A West Virginia woman who once served in the Air Force was sentenced to more than 11 years in federal prison on Monday for planning to offer top-secret information from the National Security Agency to the Russian government.
Elizabeth Jo Shirley, 47, pleaded guilty last year as part of a plea agreement to one count each of willful retention of national defense information and international parental kidnapping.
“Shirley held a position that required the highest level of trust,” U.S. Attorney Bill Powell of West Virginia’s northern district said in a statement.
“When she committed these crimes, she not only broke that trust, she potentially endangered the very people who employed her and her neighbors. National security is one of our highest priorities. Shirley deserves her sentence and not a day less.”
Prosecutors said Shirley, of Hedgesville, leased a storage unit and kept a document — without authorization — relating to national defense that outlines intelligence information regarding a foreign government’s military and political issues.
Shirley worked on assignments with the NSA while serving in the Air Force.
From 2001 to 2012, Shirley held various positions with the Navy’s Office of Naval Intelligence, the departments of Defense and Energy, the National Cyber Investigative Joint Task Force and at least five different cleared defense contractors. She also held top-level security clearances at various times.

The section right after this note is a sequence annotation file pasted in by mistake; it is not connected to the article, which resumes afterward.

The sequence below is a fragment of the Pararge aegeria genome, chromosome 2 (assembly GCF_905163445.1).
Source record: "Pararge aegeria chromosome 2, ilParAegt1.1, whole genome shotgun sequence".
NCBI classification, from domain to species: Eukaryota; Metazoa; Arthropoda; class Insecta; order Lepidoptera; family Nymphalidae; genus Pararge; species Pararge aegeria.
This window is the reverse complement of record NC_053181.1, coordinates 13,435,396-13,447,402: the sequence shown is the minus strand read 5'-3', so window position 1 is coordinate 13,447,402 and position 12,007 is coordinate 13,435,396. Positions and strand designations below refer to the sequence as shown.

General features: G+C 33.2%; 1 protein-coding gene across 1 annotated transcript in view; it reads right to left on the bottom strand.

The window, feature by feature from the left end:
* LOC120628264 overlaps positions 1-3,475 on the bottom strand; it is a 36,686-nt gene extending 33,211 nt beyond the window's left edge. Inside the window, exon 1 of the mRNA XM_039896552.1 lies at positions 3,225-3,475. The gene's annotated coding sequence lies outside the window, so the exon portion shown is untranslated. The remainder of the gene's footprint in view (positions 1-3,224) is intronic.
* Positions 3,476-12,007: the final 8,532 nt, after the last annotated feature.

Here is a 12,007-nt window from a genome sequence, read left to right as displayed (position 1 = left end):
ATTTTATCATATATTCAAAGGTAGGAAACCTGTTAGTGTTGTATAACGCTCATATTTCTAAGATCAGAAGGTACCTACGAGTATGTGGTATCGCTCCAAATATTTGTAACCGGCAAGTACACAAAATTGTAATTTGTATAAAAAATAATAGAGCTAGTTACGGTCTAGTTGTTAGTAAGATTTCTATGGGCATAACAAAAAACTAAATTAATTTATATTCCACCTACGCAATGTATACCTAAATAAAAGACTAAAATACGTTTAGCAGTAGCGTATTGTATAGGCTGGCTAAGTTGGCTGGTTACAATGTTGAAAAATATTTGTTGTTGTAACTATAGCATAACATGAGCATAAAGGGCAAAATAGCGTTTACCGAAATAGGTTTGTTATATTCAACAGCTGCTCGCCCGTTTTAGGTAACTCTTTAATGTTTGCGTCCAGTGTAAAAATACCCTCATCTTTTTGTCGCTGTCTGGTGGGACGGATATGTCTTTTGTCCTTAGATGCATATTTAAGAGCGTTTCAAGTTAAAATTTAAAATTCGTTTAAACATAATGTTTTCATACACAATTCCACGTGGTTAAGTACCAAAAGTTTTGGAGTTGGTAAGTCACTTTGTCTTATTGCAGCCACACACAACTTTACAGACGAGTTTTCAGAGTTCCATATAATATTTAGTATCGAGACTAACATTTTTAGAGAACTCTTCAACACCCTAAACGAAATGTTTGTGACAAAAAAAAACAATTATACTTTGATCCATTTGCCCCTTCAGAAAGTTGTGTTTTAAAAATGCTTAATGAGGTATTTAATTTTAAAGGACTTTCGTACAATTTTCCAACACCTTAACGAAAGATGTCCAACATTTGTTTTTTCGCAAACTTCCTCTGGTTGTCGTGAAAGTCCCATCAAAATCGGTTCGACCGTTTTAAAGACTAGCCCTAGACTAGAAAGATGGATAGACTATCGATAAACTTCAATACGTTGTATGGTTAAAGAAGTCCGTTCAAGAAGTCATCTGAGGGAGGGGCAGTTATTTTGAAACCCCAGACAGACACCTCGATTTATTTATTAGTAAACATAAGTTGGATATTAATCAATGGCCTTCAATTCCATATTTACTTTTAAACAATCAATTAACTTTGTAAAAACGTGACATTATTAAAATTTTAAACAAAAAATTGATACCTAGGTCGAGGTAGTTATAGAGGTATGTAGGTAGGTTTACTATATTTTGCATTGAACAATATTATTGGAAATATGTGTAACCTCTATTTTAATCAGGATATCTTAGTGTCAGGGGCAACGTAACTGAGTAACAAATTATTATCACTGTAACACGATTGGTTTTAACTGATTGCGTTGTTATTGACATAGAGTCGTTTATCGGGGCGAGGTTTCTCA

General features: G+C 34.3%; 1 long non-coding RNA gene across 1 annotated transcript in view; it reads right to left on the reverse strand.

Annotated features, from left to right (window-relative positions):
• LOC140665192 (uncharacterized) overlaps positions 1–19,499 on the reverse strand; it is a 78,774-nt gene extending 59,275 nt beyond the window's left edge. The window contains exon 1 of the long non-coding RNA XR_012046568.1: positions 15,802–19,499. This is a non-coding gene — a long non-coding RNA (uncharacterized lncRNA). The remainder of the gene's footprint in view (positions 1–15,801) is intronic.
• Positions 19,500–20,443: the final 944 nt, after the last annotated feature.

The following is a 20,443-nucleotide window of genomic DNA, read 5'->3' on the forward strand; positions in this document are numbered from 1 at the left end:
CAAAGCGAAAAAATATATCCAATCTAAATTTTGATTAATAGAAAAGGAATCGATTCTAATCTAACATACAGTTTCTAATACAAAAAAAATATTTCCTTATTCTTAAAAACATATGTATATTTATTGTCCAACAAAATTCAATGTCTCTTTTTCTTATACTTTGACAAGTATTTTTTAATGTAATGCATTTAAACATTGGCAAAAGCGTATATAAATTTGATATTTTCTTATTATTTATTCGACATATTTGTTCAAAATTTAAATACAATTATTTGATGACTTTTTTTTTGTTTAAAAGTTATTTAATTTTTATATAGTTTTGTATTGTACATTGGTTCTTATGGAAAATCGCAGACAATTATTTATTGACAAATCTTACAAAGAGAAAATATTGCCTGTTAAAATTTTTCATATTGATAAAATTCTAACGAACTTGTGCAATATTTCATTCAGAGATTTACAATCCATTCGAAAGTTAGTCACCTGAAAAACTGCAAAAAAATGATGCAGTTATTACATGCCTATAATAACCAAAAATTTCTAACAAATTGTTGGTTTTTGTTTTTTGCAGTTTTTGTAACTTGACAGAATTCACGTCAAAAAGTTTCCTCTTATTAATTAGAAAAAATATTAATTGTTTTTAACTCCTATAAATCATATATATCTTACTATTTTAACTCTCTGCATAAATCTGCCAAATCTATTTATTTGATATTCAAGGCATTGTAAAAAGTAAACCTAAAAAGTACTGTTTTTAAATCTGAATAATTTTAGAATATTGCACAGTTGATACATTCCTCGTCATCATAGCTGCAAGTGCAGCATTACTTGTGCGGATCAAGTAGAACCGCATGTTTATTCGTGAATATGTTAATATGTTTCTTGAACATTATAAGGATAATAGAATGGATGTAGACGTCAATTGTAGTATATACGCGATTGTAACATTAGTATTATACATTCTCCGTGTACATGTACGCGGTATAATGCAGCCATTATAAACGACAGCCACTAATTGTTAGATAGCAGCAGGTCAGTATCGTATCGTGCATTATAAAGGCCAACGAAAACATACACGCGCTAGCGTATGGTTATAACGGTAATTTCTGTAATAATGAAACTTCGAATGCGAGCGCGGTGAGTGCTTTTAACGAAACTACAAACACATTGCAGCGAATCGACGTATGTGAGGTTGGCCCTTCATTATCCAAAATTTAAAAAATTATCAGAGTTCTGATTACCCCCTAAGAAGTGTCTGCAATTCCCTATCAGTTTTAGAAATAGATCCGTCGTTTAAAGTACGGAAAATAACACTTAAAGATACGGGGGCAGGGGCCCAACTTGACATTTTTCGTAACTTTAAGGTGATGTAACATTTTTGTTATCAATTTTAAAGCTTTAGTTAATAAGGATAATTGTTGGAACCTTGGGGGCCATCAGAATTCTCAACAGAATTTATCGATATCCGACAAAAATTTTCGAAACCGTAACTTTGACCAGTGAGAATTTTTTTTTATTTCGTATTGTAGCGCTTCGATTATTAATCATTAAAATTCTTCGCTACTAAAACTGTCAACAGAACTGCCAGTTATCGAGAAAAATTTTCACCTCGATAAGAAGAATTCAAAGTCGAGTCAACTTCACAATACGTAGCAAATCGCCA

Shirley took her 6-year-old daughter to Mexico in July 2019 after she failed to return the child on an agreed-upon date to the girl’s father, her primary residential parent, and his wife in West Virginia.
Prosecutors said Shirley went to Mexico with the intent of contacting Russian government representatives to request resettlement in a country that would not extradite her back to the U.S.
While in Mexico, Shirley prepared a written message that referred to an “urgent need” to have items shipped from the U.S. related to her “life’s work before they are seized and destroyed,” prosecutors said.
Shirley was arrested in August 2019 at a hotel in Mexico City and the girl was returned to her father.
Authorities said the NSA document was located that month in a storage locker in Martinsburg, while messages Shirley had drafted to Russian government officials along with other classified information were found on her electronic devices.
“Shirley betrayed the trust of the American people when she took classified information from her work with the Intelligence Community,” Assistant Attorney General John C. Demers said.
“She then sought to profit from her betrayal by seeking to sell this information to Russia, one of America’s foremost adversaries, in order to further her criminal abduction of her daughter.
“This sentence will hold Shirley accountable for her violations of the American people’s trust, and serves as a warning to others who would seek unlawful profit at America’s expense.”
The Western Journal has reviewed this Associated Press story and may have altered it prior to publication to ensure that it meets our editorial standards.
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